Saturday 26 April 2008

Is it the HSE or our own priorities that are upside-down?

Was it in 2001, or 2002? I know I was living in north Mayo, but I forget exactly when it was that I took myself off to the village doctor about the thing in my nose.
Much like the rest of you, I might before leaving the house for an important social engagement just quickly check in the mirror to make sure my nostrils are not sporting any lemon meringue pies. 'Twas on one such voyage of visual exploration that I noticed my left nostril was about 80% blocked by a 'something'.
Hmm, thought I. If my nostril was 80% blocked, maybe I was losing out on 80% of that nostril's ability to draw oxygen.
Like, like, like it might be inhibiting the release my genius, man.
Our village doctor was a charming young Son of the Father Doctor, with time to chat, an acerbic wit and a permanent tan the like of which has rarely been seen north of Castlebar.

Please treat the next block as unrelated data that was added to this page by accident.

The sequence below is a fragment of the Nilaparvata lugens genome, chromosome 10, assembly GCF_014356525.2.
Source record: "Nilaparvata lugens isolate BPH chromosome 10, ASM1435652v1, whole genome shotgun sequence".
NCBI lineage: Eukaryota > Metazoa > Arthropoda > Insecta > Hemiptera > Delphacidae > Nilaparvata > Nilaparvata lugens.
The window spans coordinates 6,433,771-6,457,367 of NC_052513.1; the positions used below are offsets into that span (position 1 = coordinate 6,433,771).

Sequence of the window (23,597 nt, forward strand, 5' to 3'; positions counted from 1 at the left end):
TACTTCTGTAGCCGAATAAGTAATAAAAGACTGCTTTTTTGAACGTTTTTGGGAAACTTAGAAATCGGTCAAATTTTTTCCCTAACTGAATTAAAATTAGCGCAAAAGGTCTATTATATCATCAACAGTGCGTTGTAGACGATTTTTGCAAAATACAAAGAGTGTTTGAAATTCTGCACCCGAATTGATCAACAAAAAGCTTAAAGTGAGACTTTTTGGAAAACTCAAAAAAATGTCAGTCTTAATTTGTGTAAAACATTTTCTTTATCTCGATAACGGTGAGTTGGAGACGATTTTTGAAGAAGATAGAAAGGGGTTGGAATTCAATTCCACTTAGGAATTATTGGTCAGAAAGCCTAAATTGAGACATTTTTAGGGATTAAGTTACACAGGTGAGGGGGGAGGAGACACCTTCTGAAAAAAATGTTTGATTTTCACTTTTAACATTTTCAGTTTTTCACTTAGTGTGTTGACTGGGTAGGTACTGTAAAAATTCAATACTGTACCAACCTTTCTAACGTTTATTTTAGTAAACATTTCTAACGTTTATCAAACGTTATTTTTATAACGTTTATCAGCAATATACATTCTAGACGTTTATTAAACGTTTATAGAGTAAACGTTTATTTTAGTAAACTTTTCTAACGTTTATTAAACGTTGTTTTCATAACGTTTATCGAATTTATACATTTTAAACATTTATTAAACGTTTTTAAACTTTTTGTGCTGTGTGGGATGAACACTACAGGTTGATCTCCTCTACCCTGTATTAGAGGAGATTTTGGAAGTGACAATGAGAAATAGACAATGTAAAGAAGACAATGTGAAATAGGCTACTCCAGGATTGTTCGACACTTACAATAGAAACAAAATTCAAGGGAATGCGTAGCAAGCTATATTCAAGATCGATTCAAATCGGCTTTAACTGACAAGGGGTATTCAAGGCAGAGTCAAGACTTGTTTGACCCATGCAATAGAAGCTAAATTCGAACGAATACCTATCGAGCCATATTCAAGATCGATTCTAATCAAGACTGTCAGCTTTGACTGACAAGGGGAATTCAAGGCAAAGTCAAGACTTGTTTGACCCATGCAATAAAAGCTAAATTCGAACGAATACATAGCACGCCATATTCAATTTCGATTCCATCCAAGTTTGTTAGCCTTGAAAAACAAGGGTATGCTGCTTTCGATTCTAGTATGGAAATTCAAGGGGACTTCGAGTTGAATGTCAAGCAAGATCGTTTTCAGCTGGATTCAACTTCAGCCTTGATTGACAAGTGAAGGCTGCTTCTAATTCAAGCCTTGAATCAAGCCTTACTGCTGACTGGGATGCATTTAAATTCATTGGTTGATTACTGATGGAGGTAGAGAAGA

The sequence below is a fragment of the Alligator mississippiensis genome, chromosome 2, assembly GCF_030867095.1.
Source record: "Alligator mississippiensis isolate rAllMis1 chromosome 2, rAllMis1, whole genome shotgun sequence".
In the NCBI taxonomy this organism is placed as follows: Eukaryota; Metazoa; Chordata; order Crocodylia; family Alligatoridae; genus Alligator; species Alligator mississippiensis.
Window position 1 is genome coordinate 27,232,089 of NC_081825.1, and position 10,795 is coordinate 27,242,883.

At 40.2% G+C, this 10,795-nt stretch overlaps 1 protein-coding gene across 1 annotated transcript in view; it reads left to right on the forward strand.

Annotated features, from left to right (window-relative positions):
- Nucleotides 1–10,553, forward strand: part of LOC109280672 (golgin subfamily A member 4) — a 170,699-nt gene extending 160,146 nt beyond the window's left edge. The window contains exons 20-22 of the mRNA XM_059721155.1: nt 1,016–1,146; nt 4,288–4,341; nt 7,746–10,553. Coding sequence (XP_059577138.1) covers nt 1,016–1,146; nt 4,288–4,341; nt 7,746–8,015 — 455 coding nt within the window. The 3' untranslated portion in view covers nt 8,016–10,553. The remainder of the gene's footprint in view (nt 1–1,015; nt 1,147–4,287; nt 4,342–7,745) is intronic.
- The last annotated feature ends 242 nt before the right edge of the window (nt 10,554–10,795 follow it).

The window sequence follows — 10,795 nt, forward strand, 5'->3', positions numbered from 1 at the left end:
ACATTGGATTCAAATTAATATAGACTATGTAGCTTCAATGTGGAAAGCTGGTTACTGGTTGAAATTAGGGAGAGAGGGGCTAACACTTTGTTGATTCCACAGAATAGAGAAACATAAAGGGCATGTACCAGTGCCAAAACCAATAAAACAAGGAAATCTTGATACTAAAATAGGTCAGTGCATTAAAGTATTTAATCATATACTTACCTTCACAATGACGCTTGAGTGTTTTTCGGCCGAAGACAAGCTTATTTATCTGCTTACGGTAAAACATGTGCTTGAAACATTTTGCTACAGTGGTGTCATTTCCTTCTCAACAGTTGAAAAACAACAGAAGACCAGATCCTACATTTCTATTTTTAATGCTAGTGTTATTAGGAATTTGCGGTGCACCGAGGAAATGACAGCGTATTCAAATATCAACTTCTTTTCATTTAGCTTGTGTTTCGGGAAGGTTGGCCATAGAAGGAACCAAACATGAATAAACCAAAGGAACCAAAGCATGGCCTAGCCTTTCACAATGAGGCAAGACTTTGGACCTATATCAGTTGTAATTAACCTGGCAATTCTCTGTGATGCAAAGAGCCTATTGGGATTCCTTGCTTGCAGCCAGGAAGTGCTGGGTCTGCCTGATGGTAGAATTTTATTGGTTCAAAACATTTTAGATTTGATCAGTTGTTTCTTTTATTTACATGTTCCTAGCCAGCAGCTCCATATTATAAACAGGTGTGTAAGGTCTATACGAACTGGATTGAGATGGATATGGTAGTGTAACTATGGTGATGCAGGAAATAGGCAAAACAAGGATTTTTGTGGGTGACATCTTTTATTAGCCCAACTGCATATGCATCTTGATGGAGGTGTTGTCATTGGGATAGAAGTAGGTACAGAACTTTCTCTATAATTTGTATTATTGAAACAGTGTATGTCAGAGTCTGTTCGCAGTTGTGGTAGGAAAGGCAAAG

Apparently my 'something' was called a 'polyp', and nothing to be worried about. I could have it removed, but equally, he warned I should be aware that no invasive procedure was completely without risk, and one thing sometimes leads to another.
Secretly marvelling at his resisting the urge to go for some crass joke concerning illegal industrial action and pickets, I thanked him for his advice, and agreed that the sensible step would be to see an Ear Nose and Throat specialist; and so my name went onto a waiting list.
(Cue music: )
DUM dum dum de DUM.....
I heard nothing.
(Cut to the beginning of February this year.)
Oooh look, I've got a letter from the HSE.
"We are now in a position to offer you a consultation at a Private Hospital, under the National Treatment Purchase Fund, the cost of which will be covered under the NTPF."
It took me a wee while to spot it, but it somehow made perfect sense that the letter was printed upside down on HSE letterhead.
I wondered if that was the Health Service equivalent of a filing system?
(Scene: HSE staff meeting.)